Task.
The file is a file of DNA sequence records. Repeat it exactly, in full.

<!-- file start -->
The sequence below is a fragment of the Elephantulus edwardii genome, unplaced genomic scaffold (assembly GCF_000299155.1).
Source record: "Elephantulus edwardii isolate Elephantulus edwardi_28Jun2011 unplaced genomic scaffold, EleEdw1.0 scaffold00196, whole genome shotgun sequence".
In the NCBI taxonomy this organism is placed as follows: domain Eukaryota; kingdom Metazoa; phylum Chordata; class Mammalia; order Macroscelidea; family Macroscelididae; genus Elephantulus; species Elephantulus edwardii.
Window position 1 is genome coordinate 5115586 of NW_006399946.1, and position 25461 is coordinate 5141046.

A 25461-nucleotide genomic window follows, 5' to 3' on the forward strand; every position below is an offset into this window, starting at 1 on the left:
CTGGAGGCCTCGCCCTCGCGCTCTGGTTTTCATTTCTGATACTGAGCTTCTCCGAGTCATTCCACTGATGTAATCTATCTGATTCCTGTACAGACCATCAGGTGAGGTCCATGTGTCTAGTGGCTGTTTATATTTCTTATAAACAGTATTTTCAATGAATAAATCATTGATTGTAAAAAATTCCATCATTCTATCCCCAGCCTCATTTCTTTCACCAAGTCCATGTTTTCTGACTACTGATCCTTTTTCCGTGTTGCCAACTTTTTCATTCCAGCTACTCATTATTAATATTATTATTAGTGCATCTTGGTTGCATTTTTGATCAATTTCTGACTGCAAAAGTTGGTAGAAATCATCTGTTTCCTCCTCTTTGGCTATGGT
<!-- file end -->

The sequence below is a fragment of the Elephantulus edwardii genome, unplaced genomic scaffold (assembly GCF_000299155.1).
Source record: "Elephantulus edwardii isolate Elephantulus edwardi_28Jun2011 unplaced genomic scaffold, EleEdw1.0 scaffold00196, whole genome shotgun sequence".
In the NCBI taxonomy this organism is placed as follows: domain Eukaryota; kingdom Metazoa; phylum Chordata; class Mammalia; order Macroscelidea; family Macroscelididae; genus Elephantulus; species Elephantulus edwardii.
Window position 1 is genome coordinate 5115586 of NW_006399946.1, and position 25461 is coordinate 5141046.

A 25461-nucleotide genomic window follows, 5' to 3' on the forward strand; every position below is an offset into this window, starting at 1 on the left:
CTGGAGGCCTCGCCCTCGCGCTCTGGTTTTCATTTCTGATACTGAGCTTCTCCGAGTCATTCCACTGATGTAATCTATCTGATTCCTGTACAGACCATCAGGTGAGGTCCATGTGTCTAGTGGCTGTTTATATTTCTTATAAACAGTATTTTCAATGAATAAATCATTGATTGTAAAAAATTCCATCATTCTATCCCCAGCCTCATTTCTTTCACCAAGTCCATGTTTTCTGACTACTGATCCTTTTTCCGTGTTGCCAACTTTTTCATTCCAGCTACTCATTATTAATATTATTATTAGTGCATCTTGGTTGCATTTTTGATCAATTTCTGACTGCAAAAGTTGGTAGAAATCATCTGTTTCCTCCTCTTTGGCTATGGT